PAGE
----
My visit to the Croydon Airport Museum last month enabled me to understand better the other airplanes that my father travelled on and photographed.

HP 42 Hannibal at Nairobi, maybe
Heracles or Hannibal, poss at Nairobi

This handsome beast is the HP42, which Geoffrey always called the Hannibal or the Heracles, and said came in two versions, one modified for altitude – since the Rift Valley in Africa means landing and take-off is at altitude and more powerful engines are required.

According to Ian Walker, Chairman of the Croydon Airport Society, there were only eight HP42s in service – four ‘normal’ ones and four ‘enhanced’ ones, and the normal ones did Europe, and the others did Africa and Asia.  So whilst Geoffrey was right about the two types, it was to do with the range as well as the power to operate at altitude.  The name thing is the oddity, though, since I have seen photographs of Hannibal, Heracles, and Hengist at Croydon, so his assertion that the two types were named Hannibal and Heracles seems erroneous.

I’d like to find out the names of the others!

Atalanta plane at noon with locals resting

Meanwhile there were also Atalantas operational in Africa – including the one in the noonday sun at Mbeya.

Geoffrey went down from Nairobi to Lindi with the local flying company, Wilson Airways, probably in a De Havilland Moth, and he describes circling round and the pilot deciding to land on the beach.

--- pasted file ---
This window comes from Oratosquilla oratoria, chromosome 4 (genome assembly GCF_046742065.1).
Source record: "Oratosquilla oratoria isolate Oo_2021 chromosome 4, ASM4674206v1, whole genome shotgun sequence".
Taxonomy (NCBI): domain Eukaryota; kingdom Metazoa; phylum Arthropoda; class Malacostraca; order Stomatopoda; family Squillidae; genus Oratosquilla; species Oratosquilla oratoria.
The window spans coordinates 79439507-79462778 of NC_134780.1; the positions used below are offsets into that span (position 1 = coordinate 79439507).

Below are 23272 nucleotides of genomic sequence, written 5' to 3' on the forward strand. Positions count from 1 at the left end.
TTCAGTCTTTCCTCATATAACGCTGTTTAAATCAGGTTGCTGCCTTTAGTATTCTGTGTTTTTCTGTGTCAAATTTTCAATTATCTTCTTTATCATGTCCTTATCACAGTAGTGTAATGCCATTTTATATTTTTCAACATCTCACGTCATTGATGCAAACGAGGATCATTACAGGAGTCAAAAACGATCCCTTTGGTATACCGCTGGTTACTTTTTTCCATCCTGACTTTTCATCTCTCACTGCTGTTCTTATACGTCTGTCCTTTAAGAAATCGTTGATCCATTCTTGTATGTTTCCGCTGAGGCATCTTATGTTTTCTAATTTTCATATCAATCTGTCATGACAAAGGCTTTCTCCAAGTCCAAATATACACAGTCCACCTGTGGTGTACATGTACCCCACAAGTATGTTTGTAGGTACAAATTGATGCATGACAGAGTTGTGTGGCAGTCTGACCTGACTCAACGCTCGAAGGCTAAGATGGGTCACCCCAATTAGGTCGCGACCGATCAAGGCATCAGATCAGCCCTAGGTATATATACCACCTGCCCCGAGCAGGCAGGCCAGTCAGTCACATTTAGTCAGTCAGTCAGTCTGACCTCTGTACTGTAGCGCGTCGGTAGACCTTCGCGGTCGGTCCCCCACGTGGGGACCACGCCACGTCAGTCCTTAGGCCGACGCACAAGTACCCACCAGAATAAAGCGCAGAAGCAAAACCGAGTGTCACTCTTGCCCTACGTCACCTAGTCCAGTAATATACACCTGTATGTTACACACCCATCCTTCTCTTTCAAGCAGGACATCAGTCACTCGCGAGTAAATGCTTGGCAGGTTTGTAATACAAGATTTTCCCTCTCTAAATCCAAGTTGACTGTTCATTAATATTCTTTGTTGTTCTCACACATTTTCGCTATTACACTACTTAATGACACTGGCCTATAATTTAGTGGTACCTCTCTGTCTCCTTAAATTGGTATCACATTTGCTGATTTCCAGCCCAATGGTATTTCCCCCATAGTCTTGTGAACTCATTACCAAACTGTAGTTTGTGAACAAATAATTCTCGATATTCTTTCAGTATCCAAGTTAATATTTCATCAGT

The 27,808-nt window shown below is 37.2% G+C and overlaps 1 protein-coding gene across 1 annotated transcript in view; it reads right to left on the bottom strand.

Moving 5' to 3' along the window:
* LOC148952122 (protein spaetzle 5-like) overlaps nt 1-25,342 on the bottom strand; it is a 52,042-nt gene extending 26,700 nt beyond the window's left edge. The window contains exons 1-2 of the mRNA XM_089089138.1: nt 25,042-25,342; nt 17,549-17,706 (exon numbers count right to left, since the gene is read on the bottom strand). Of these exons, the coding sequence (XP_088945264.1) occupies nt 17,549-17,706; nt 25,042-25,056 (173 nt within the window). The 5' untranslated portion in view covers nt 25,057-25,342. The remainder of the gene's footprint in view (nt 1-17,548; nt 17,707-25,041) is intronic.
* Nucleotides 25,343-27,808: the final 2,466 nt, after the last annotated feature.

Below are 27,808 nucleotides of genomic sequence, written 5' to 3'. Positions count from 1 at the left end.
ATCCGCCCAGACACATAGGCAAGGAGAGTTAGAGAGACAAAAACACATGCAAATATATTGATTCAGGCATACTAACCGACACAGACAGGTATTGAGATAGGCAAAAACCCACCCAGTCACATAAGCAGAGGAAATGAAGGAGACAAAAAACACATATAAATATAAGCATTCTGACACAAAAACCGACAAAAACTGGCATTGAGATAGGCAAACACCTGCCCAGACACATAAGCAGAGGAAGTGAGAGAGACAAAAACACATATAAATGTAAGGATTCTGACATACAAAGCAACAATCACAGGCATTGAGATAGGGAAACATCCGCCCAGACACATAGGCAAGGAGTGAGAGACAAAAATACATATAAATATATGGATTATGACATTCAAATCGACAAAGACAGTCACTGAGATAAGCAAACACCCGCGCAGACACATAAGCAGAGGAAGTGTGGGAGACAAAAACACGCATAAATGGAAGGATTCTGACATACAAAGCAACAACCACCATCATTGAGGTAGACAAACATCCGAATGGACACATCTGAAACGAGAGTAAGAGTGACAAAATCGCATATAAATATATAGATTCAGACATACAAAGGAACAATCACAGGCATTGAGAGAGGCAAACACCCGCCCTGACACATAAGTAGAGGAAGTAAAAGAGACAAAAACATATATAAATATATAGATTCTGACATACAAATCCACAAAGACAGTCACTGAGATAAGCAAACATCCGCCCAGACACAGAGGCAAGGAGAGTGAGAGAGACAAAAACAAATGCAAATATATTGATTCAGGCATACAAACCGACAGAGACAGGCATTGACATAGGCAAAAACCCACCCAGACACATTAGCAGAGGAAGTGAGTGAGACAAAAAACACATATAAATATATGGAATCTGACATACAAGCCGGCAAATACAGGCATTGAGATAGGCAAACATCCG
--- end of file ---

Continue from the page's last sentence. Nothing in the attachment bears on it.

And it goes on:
arriving Lindi bay

The pictures he took of Mount Kilimanjaro might be taken from the Moth, but could possibly have been an HP42.  Now I know how big those were, though, I suspect it was a Moth!

Picture Prompt – Land planes
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2 thoughts on “Picture Prompt – Land planes

  • September 25, 2016 at 9:55 am

    Hello Jackie,

    Nick Stroud of The Aviation Historian tells me that he was mightily impressed by your collection of photographs when you met at the RAeS book fair: I now regret that I did not get there. He had a review from me which I gather will now appear in his next issue.

    He is in no doubt that I rate the book as a very important commentary on early day civil aviation. Some of your photos have been converted into CAD models that grace the airports on my flight simulator (do that sound eccentric? I am happy to send you some screenshots if curiousity prevails).

    Writing to you via this link – also to say the photo of the aircraft at Croydon is not an HP42. It is Short Scylla class aircraft (a few were built – a landplane conversion from the S17 Kent flying boat). Sorry to seem pedantic.

  • December 17, 2016 at 11:36 pm

    Hello Mike. Sorry to take so long to reply to you. Thank you so much for your lovely review, which I’d like to post on here soon. CAD models sound wonderful, and not eccentric at all – I came across the flight simulator enthusiasts at some point in my internet searches and thought it sounded great fun. It would be great to have a C Class to fly on my computer!

    I’m confused about the Scylla/HP42. At the RAeS event I had my label for what I thought was a Scipio corrected to an Italian flying boat. I do have a pic of the Brindisi IAL crowd posing on a Scipio, and hadn’t noticed the different prop arrangement the Italian had. But I thought the plane above (possibly at Nairobi) was the same plane that was pictured in the Croydon pics – and I thought that was confirmed as an HP42 when I visited Croydon in April, but I may have misunderstood.

    Maybe I’ll post a few pics in a post early next year to get them confirmed by one of you experts 🙂


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